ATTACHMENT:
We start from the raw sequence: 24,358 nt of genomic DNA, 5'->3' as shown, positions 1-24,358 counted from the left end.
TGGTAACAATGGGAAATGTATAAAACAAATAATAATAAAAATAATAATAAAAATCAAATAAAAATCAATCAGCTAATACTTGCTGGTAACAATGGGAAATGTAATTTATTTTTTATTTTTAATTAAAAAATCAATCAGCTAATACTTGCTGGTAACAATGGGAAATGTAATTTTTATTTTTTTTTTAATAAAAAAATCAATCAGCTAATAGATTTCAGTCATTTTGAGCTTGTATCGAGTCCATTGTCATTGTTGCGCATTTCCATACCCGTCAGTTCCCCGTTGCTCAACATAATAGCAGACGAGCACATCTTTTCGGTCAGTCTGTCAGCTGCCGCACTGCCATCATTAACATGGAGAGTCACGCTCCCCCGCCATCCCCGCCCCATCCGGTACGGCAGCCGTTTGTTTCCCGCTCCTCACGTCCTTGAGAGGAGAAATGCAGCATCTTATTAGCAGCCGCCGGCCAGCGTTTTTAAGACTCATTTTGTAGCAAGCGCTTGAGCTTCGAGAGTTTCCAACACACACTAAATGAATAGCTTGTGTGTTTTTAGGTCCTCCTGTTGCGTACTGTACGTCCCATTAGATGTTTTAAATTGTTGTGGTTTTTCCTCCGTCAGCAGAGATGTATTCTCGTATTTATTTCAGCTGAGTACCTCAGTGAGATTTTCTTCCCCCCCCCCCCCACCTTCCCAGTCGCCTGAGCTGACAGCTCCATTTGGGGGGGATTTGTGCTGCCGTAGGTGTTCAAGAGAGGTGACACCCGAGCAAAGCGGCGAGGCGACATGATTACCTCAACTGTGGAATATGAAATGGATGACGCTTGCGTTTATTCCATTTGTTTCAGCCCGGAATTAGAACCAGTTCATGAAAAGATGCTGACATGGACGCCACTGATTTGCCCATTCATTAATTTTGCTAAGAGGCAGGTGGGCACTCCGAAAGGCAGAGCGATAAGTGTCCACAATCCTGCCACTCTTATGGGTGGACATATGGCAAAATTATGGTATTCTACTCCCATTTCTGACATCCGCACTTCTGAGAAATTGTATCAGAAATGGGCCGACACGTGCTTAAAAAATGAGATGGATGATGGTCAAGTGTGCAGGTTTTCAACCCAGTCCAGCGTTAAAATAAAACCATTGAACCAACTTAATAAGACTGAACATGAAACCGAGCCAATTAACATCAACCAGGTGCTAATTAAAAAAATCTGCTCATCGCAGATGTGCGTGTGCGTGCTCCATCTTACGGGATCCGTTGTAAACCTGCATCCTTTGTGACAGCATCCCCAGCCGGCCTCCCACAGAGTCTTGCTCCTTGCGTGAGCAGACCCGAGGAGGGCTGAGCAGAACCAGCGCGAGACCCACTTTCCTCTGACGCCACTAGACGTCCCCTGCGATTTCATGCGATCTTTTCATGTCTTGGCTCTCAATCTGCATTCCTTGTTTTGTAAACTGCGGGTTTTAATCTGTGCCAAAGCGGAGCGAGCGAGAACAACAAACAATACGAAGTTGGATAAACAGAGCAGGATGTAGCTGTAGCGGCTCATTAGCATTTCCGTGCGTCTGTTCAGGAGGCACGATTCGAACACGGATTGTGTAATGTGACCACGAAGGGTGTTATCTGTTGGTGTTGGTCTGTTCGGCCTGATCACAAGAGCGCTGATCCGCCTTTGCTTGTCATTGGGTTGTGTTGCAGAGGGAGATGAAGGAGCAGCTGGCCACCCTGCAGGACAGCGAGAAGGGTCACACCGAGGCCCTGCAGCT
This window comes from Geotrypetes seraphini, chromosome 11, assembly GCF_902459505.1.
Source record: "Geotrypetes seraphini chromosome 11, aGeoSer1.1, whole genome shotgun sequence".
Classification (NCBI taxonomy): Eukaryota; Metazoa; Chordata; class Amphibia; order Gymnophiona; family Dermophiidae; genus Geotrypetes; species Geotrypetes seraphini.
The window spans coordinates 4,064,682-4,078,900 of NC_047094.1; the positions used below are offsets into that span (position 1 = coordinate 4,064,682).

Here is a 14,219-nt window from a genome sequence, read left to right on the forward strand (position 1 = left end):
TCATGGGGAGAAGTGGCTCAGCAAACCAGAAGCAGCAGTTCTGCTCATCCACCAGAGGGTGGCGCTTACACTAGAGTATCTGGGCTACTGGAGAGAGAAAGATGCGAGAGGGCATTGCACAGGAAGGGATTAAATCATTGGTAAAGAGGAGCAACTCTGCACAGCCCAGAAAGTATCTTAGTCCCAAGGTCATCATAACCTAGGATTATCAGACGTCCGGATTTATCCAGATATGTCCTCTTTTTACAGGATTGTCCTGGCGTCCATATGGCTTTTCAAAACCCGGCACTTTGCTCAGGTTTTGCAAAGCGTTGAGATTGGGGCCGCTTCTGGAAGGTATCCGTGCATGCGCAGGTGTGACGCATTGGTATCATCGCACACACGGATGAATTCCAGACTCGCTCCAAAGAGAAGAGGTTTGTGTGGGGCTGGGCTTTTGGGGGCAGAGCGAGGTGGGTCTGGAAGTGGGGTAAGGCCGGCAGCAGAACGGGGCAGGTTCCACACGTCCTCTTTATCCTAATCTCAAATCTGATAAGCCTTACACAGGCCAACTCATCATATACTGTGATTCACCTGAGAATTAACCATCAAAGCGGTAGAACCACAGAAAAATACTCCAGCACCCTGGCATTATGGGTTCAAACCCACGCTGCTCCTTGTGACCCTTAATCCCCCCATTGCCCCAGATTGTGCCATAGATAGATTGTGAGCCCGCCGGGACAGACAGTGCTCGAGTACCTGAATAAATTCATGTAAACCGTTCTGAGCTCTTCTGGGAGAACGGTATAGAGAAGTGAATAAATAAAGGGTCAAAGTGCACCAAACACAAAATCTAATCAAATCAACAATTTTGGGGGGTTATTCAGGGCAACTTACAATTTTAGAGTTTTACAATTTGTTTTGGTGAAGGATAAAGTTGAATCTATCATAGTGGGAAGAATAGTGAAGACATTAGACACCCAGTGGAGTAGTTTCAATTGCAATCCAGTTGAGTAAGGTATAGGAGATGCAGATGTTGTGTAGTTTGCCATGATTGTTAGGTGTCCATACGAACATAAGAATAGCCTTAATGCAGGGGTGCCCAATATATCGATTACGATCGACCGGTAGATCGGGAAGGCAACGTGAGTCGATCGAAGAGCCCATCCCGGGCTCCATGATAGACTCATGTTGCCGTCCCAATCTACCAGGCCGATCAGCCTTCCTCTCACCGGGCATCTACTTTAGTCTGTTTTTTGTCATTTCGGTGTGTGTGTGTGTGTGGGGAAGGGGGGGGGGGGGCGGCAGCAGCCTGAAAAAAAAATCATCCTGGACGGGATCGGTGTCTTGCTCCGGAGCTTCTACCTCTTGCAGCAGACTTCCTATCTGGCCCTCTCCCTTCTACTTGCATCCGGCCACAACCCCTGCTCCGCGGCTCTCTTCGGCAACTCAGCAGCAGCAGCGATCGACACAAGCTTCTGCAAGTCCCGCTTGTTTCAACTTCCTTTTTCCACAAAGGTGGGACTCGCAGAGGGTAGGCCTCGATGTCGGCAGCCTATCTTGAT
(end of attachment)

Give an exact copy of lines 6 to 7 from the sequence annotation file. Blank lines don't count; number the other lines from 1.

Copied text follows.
The window spans coordinates 4,064,682-4,078,900 of NC_047094.1; the positions used below are offsets into that span (position 1 = coordinate 4,064,682).

Here is a 14,219-nt window from a genome sequence, read left to right on the forward strand (position 1 = left end):